3 Quick Tricks to Unscramble Letters
Who cares about that? You do, if you play Scrabble, Words With Friends, or any other game based on unscrambling letters. “Etaoin shrdlu” or more accurately “etaoin shrdlu cmfyw gpbvk xqjz” is the secret to turning a handful of gibberish into winning word plays. Here are three quick tricks to unscramble letters and make connections in the word jumble.
1. Buy a Vowel
Four of the English language’s five main vowels are in that first “etaoin.” Not every word has vowels in it, and the ones that don’t are powerful Scrabble words, but almost every word you play in a word game will have A, E, I or O. Start with whichever of those letters you have, then look at the other letters you have or at the board to see where it fits. At the very least, find one free consonant and play a two-letter word.
2. Find a Digraph
In case you haven’t gotten enough word nerd trivia after etaoin shrdlu, digraph basically means any combination of two letters that make a single sound. Courtesy of German, Greek, Latin, and the many other languages English followed down a dark alley and mugged for their vocabulary (to paraphrase a wise man), English has lots of distinctive digraphs to build words around.
Five common digraphs are AI, EA, OI, SH and TH. How common? Given a five-minute time limit, no Google, no dictionary, top of the head only, this word nerd came up with five words for each:
AI - gait, main, pain, plain, rain
EA - bean, feat, mean, neat, seat
OI - coin, groin, loin, loiter, void
SH - shade, share, shed, ship, shoulder
TH - that, thank, think, though, thus
And there were three minutes left over. Plenty of you noble words nerds could do better. Those digraphs are everywhere in English. If you can find one, you’ve got a word.
3. Pair Up
The English language loves its double letters, and the most common by far are EE, FF, LL, MM, OO, SS and TT. Whenever you have two of those letters in your hand, you have the basis of a strong Scrabble play. Examples of easy, high-scoring double-letter words:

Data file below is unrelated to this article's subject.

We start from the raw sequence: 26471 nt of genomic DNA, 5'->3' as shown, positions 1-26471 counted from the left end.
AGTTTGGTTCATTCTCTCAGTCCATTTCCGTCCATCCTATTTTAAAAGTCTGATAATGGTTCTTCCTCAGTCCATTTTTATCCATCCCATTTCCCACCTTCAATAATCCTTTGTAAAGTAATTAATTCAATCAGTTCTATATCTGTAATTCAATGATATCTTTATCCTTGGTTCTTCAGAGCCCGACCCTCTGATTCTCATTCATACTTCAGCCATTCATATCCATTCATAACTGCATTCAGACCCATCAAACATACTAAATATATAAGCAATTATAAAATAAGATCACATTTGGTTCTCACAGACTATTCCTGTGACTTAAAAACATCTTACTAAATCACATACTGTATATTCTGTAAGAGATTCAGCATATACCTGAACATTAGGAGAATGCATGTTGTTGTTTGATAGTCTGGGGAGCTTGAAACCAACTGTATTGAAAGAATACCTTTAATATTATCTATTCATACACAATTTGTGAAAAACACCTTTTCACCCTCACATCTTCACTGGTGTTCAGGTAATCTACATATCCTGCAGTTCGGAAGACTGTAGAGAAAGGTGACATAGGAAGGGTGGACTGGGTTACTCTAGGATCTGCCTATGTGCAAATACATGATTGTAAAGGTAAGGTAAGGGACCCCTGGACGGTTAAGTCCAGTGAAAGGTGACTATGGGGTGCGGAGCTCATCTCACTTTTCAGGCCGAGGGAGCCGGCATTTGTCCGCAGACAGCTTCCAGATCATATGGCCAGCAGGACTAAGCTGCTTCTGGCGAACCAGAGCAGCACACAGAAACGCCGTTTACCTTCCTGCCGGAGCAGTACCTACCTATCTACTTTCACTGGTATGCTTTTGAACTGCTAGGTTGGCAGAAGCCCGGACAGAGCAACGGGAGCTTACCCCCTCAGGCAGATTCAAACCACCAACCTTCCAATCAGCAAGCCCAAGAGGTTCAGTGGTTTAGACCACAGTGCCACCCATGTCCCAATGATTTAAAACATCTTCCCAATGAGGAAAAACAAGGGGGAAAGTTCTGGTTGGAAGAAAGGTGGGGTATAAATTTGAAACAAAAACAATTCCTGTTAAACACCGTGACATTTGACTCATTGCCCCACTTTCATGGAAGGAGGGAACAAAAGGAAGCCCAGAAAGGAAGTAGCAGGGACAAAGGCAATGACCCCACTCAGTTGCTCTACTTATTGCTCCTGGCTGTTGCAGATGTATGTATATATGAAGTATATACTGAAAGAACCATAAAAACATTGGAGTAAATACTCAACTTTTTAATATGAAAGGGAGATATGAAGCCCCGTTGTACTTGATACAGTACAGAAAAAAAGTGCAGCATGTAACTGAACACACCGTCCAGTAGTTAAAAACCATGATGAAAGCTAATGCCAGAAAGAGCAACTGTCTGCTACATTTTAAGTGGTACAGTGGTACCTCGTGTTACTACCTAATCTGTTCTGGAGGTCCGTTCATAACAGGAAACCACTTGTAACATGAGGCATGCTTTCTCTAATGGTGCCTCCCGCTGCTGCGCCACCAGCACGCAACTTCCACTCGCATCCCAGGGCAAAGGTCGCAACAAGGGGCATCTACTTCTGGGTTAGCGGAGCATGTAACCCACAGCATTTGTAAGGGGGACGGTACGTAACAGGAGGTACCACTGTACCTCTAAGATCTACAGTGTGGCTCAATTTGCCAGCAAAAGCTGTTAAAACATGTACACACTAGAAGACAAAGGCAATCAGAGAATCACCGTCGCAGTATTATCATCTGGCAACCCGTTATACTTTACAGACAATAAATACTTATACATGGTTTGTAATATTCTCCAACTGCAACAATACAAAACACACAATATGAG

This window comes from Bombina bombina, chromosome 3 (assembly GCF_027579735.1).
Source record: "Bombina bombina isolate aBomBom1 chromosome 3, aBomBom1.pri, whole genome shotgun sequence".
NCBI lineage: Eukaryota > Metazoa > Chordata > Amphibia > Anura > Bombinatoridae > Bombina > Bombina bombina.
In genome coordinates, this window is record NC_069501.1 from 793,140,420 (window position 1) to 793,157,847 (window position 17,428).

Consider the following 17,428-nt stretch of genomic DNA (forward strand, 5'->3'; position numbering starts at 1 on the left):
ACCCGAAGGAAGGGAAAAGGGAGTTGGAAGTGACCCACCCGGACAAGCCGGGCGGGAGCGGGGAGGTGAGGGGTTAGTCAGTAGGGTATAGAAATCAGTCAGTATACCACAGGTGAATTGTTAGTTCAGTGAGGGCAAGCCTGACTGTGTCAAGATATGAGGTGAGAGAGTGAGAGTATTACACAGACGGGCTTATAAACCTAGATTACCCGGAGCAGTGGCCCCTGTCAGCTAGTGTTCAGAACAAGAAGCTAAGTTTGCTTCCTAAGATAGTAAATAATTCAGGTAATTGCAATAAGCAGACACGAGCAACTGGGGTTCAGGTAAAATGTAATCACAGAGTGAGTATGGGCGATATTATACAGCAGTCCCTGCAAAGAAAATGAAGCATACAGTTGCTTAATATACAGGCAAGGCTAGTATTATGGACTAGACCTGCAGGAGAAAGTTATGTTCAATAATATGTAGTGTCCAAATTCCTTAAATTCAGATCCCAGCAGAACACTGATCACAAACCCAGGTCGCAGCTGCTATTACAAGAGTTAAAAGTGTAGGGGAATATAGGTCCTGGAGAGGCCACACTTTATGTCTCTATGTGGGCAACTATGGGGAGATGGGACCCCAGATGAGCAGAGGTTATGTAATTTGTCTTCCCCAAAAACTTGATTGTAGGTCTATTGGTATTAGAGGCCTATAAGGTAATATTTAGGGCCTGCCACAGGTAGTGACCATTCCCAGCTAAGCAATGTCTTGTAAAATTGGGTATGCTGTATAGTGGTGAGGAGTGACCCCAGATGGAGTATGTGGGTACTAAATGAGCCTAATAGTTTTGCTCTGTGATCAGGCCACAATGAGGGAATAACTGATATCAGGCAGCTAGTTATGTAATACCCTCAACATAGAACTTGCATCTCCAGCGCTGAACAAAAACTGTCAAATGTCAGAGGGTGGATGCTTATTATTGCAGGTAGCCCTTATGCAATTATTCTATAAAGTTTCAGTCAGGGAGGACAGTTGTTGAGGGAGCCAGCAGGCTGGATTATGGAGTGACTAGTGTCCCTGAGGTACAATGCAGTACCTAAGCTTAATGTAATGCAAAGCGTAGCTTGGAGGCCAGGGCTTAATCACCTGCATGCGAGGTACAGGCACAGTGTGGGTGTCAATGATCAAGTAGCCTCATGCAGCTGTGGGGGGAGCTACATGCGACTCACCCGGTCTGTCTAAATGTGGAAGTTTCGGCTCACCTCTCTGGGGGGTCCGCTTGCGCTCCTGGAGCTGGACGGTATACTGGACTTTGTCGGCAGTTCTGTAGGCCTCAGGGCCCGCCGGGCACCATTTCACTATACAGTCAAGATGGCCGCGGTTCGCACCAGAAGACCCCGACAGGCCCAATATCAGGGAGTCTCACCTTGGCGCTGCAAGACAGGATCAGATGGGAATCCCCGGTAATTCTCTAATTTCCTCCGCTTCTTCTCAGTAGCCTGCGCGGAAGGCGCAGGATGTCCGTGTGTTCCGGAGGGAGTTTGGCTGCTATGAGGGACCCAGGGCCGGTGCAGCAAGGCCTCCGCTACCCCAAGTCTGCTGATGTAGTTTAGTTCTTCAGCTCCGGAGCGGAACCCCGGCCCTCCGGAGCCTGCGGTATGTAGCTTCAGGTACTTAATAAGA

Bee: An insect with a hairy body, feeding on pollen and nectar and storing honey
Effort: The use of physical or mental energy
Hall: A central room or a passageway between rooms
Lemma: A proposition proved or assumed to be true
Soon: In a short time
Tassel: An ornamental tuft of threads
Watt: A basic unit of power
Look for the Patterns
Learning to see patterns is the most important word solver in Scrabble, Words With Friends, Word Cookies, and just about every other word game. Think about the structure of words, the letters that most often go together, and go from there. If you’re having trouble finding a word, keep rearranging the letters you have, starting with different consonants, and look for those patterns. Follow these tips, practice unscrambling, and you’re bound to improve your score.
Of course, it’s always easier spotting patterns with a little help. WordFinder's search tool is a powerful starting point: just pop in up to 15 letters and it will show you all possible game-legal words. Alternatively, check out our curated word lists, with words split up by length, first letter, last letter and more. Find the word, you’ll see the pattern. See the pattern, you’ve won the game.
Matt Salter has been a professional writer for over 10 years. He is a gaming and technology expert, and world-class word nerd.